Thursday, September 13, 2012


Today was the day I finally made time to see the new exhibit at the "Art Fusion 19464" (the Gallery on High) in Pottstown.
I was not prepared for the complex emotions that I felt walking into the space.  I knew the story of the exhibit...THREADS OF A STORY: CONTINUED...paintings of the Freedom Riders and their journey with the justice system of the time...but I was stunned by my personal reaction to the paintings.

 I was 6 to 11 years old at that time in our American history, growing up in a very white New England village. But we did have TV, even if it was just three I would watch anything that was on.  I remember the News footage, but had no point of reference. It was not part of my "white girl life".             My response to these painting was such a mix of emotions.  The art is stunning:  big, bold and rich with color and texture.  The gallery has done a magnificent job of displaying the works.  It was my reading of their individual stories that hit emotional nerves deep in my gut.

"Mug shots are normally portraits of shame, but in those belonging to the Bus Boycotters and Freedom Riders, Charlotta Janssen sees their heroism, determination and courage"  (from the exhibit program)

These were real people with amazing courage and grace.  You can see it in their faces..their eyes. The artist has overlaid quotes, text and other media representation from the time. I sensed that these paintings were the work of her soul... honoring these heroic people...  To fully understand the injustice that they acted against, in a peaceful manner, made me wonder if I could be as courageous under those circumstances.  To be arrested and jail for peaceful assembly...respectfully riding a bus..

"In the spring and summer of 1961,...four hundred and fifty people-old and young, black and white, Northern and Southern- came togetrher to travel from Washington, D.C.,  through the Deep South defying the Jim Crow laws and putting their beliefs, even their lives on the line in defense of racial justice...their harrowing, horrifying and ultimately heroic story- (is) a tale of sacrifice, high drama, and unexpected triumph....a disparate band of volunteers expanded the realm of the possible in American politics, redefining the limits of dissent and setting the stage for the Civil Rights movement:  all by taking a ride on a bus"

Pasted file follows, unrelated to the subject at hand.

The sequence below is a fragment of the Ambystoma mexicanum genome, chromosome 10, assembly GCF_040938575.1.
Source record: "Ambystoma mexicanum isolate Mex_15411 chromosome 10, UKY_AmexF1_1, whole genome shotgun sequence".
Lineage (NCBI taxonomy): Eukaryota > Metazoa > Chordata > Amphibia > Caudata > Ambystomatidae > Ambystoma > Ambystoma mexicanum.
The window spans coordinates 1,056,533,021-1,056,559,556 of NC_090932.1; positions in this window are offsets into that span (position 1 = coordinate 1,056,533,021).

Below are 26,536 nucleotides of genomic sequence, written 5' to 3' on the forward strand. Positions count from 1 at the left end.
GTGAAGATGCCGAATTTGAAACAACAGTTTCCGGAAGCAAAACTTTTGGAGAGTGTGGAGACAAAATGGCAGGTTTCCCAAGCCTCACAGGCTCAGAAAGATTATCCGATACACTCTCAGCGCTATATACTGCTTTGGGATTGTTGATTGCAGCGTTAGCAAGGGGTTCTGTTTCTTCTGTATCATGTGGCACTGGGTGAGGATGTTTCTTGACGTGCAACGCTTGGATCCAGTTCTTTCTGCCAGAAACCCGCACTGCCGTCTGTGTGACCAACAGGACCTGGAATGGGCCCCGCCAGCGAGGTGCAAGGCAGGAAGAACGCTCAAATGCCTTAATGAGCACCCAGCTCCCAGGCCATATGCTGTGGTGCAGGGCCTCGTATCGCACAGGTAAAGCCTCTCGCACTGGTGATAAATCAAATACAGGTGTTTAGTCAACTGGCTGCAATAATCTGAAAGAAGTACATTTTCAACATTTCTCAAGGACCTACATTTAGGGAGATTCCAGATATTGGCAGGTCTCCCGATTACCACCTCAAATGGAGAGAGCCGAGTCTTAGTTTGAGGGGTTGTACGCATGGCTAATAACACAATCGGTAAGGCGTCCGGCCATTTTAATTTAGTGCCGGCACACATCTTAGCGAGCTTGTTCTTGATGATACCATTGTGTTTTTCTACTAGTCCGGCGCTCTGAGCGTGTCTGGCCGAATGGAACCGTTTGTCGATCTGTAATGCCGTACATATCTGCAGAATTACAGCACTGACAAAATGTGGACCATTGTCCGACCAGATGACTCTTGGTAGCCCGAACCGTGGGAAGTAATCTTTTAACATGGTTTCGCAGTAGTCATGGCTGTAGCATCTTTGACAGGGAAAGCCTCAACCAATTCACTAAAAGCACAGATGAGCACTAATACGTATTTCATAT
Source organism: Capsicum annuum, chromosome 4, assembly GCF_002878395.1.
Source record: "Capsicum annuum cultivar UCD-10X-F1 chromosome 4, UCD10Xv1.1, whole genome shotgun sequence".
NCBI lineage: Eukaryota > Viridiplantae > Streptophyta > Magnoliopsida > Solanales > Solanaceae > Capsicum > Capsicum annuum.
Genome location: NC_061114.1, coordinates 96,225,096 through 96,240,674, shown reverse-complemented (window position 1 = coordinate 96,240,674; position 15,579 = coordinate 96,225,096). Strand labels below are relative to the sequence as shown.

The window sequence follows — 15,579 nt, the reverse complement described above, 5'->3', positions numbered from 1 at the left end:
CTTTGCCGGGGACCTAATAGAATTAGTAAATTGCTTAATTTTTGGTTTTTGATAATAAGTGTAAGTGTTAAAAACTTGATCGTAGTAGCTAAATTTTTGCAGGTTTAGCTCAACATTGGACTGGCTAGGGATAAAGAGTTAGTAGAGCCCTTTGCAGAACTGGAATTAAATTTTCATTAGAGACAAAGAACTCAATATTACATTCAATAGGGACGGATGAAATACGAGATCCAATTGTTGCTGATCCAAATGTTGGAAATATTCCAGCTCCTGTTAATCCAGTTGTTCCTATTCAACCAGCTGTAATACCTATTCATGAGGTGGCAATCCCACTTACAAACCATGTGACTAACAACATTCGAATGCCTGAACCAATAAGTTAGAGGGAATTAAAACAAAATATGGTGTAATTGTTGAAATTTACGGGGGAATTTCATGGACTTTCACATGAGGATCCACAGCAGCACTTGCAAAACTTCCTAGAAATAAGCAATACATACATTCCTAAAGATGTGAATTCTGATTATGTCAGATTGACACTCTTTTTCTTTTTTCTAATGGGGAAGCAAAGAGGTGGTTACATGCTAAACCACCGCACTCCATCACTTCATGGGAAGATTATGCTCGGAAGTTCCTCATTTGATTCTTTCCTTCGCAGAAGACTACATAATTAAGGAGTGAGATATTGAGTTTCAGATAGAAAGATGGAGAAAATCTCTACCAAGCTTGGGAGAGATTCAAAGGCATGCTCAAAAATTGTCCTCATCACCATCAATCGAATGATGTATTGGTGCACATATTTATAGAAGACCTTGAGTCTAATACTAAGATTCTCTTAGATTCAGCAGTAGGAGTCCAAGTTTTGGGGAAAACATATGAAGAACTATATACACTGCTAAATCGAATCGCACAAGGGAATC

-Freedom Riders: 1961 and the Struggle For Racial  Justice
                                                                                                     Raymond Arsenault

 I was sharing my thoughts with the lovely gallery attendant as I examined the story of each person.. posted next to their portrait.  We both agreed that we have come a long way....but that we are not completely were we should be.  There is more that must.. and will change.

 I found this to be one of the most emotionally powerful exhibits of art I have ever observed....I am grateful to have had the opportunity to experience such a brilliant and enlightening collection. My wish would be for every American to spend time getting to know these faces and their story's....and to thank God they are who  they are.  Go... and get to know them..

  The exhibit is here in Pottstown until October 20th....a must see....
  The hours areTuesday-Friday 10-5  and Saturday from 10-3


1 comment:

  1. Could you (possibly) mention where this exhibit is moving on to next, or even its entire itinerary ? Some of your readers live quite far from Pottstown;)

    A fan from NH.